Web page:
Mars begins the period as an evening object but will rise before midnight by late June. It spends all of June and July within the confines of Capricornus and on June 28 it reaches its first stationary point, after which it assumes retrograde (east to west) motion. The red planet will arrive at opposition a month later on July 27 although its closest approach to Earth will occur three days after this. At the time of opposition it will present a disk 24.3" across and will shine at a very respectable mag -2.8. However, those in the southern temperate latitudes will have the best views; whilst those in the UK will always suffer with the planet’s limited altitude. It is unfortunately a long way south of the equator and also a little south of the ecliptic which itself currently hugs the horizon. On the night of opposition it culminates at a little after 01:00 at an altitude of just 13°. A waning gibbous Moon passes 4° north of Mars on July 1.

Jupiter was at opposition in early May, so as the period begins it is visible through most of the hours of darkness and due west at 23:00. It too suffers from low altitude although it fares better than Mars, being 24° above the horizon at its best. The gas giant continues to move retrograde but only until July 11 when it reaches its second stationary point and then resumes direct motion once more. However, it does not leave the confines of Libra where it has resided since mid November. The brightness of Jupiter slips from -2.4 to -2.1 during June and July as its apparent size falls correspondingly from 44" to 38". A waxing gibbous Moon is close by on June 23 and July 20.

Saturn has now technically become an evening object, rising at 23:00 at the start of the period, although it is best seen in the early hours of the morning. It suffers in the same way as Mars and Jupiter with limited altitude thanks to the position of the ecliptic and a negative declination of more than 20°. It will come to opposition on June 27, transiting the meridian due south at 01:00 when it will be just 16° above the horizon as seen from Greenwich. At that time Saturn will be just over 9 au from the Earth. The planet’s north pole continues to be tilted towards the Earth, the angle increasing slightly during June and July, providing superb views of the ring system. If you would like to observe Saturn’s largest moon, Titan, then it is best seen at western elongation on June 7 and 23 as well as July 8 and 24. It will be best placed east of the ringed planet on June 1 and 15 and July 1 and 16.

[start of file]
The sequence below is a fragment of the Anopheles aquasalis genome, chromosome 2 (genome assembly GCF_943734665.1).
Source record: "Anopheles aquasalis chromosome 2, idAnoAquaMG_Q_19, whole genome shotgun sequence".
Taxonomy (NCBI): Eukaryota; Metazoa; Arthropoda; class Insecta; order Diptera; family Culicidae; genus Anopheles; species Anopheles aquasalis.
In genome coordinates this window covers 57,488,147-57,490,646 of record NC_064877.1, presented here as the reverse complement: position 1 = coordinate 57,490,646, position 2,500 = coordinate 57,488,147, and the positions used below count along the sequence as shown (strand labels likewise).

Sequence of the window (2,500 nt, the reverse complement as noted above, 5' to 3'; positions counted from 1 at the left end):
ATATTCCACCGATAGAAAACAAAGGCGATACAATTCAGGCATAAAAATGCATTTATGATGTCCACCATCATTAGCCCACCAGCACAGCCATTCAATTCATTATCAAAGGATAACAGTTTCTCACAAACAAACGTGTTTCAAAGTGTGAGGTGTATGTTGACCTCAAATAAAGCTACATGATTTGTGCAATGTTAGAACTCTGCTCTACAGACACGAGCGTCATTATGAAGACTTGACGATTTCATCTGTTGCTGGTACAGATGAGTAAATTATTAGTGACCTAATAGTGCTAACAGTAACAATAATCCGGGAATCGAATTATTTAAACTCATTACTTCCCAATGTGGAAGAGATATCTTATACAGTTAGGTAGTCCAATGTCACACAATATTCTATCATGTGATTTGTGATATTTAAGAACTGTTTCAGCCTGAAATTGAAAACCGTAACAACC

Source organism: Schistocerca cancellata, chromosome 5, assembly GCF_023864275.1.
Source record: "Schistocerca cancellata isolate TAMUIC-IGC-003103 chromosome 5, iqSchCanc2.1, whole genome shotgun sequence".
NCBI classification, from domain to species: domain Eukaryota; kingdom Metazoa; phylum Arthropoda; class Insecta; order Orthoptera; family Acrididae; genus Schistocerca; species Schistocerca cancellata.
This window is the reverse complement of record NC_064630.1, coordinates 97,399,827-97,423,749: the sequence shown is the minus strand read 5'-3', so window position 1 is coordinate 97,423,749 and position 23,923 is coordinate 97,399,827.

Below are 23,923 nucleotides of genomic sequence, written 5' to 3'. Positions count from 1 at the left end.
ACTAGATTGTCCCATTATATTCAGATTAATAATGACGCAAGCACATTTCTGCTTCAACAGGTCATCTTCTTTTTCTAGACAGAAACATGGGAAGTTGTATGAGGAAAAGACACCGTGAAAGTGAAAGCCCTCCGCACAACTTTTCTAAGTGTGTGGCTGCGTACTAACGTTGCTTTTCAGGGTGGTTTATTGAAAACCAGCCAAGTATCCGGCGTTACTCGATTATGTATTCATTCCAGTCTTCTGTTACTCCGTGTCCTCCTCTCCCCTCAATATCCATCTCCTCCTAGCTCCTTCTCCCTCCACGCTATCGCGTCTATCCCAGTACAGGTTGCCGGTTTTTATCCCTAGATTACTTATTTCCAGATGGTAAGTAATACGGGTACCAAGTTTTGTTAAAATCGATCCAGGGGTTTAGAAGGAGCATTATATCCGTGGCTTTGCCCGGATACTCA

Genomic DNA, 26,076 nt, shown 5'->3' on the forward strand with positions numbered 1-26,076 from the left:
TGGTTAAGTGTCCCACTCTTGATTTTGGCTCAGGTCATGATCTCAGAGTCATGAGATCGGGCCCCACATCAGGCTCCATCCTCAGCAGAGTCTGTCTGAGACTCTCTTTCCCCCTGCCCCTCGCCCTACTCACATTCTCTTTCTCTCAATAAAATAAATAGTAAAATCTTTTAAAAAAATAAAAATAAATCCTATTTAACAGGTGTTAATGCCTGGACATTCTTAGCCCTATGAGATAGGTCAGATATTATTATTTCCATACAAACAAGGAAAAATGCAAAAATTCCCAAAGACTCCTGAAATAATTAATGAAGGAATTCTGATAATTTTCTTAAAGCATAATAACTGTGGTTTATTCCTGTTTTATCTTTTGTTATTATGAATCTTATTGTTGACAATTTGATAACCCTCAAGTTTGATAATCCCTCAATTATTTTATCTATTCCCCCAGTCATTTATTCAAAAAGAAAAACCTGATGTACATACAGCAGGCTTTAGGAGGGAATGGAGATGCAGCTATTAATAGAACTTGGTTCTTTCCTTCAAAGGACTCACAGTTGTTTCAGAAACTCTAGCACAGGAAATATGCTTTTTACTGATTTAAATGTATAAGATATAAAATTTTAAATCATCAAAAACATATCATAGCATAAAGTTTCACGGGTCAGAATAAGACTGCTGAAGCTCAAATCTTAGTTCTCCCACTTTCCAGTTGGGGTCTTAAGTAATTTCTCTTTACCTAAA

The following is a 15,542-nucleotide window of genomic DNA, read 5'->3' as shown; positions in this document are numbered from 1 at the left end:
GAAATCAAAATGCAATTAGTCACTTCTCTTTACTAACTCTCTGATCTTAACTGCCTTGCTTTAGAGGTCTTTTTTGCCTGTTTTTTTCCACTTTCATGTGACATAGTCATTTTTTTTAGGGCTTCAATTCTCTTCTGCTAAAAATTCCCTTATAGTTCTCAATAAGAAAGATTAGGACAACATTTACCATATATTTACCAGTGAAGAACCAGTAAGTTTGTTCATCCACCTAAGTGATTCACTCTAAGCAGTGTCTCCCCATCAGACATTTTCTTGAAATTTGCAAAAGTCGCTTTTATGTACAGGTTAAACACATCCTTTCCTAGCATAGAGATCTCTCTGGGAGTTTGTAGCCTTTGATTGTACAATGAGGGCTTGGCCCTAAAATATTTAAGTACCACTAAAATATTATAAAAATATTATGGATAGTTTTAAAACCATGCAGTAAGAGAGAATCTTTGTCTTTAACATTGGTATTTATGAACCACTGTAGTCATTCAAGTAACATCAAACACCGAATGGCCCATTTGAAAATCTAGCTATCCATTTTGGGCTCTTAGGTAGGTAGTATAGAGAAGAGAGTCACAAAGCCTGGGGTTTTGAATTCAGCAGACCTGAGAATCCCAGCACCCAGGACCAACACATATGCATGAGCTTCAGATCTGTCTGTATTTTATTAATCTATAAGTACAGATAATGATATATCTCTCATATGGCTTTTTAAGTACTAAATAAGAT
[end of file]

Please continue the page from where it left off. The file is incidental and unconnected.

Uranus is a morning object in Aries having left behind long term residency in Pisces. By the end of July it will be possible to observe it in a dark sky at an altitude of 25° to 35° in the early hours.

Neptune spends the period in Aquarius, as a morning object initially rising three hours ahead of the Sun, although by the end of June it rises at 22:00. It reaches its first stationary point on June 19 and then moves retrograde until late November.

Pluto rises at midnight at the beginning of June amongst the star fields of Sagittarius. Its position there tells you that it will not be well placed for identification.

(1)Ceres is visible amongst the stars of Leo in the evening skies, passing within 10 arcminutes of epsilon Leonis on June 1. Despite its direct motion, the Sun is slowly overhauling it and by the end of July it sets just over two hours after the Sun.

Lunar occultations of bright stars

In the table I’ve listed events for stars of mag 7.0 or brighter although there are many others that are either of fainter stars or those whose observation may be marginal due to elevation or other factors. DD = disappearance at the dark limb, RD = reappearance at the dark limb whist DB or RB indicate an event at the bright limb. There is a column headed ‘mm’ to indicate the minimum aperture required for the event. Successful observations of these events should be reported to Tim Haymes at Please note that during the Lunar Eclipse of July 27 there are a large number of occultations of faint stars that typically have magnitudes in the range of +9 to +12. Times are in BST

Lunar graze occultations

Two graze events occur during June and July. Observers are encouraged to attempt these events and submit results, negative as well as positive, to Tim Haymes at More details are available in the current BAA Handbook.

Lunar eclipse

A total lunar eclipse will take place on July 27 with the Moon first entering the penumbral shadow at 18:14. Then first umbral contact occurs at 19:24 with maximum immersion at 21:22. The Moon will have left the Earth’s umbra by 23:19 and the penumbra by 00:28.

As seen from Greenwich the Moon will rise at 20:50 by which time the Moon will have been fully immersed in the Earth’s umbra. All times are BST. It should be an interesting sight to see the fully eclipsed Moon rising and there are sure to be images of it as it appears amongst urban and rural landscapes.


The Capricornids are thought to have three maxima, on July 9, 16 and 26 when ZHRs are expected to be in the order of  5. A nearby Moon in Sagittarius will interfere on the last of these dates.

The delta Aquarids have two radiants providing maxima on two different dates, but only the first of these occurs during the current period. The initial maximum takes place on July 29 when ZHRs are expected to be around 20, although the radiant will not rise until 22:30 BST. An almost full Moon in Capricornus will seriously interfere with observations.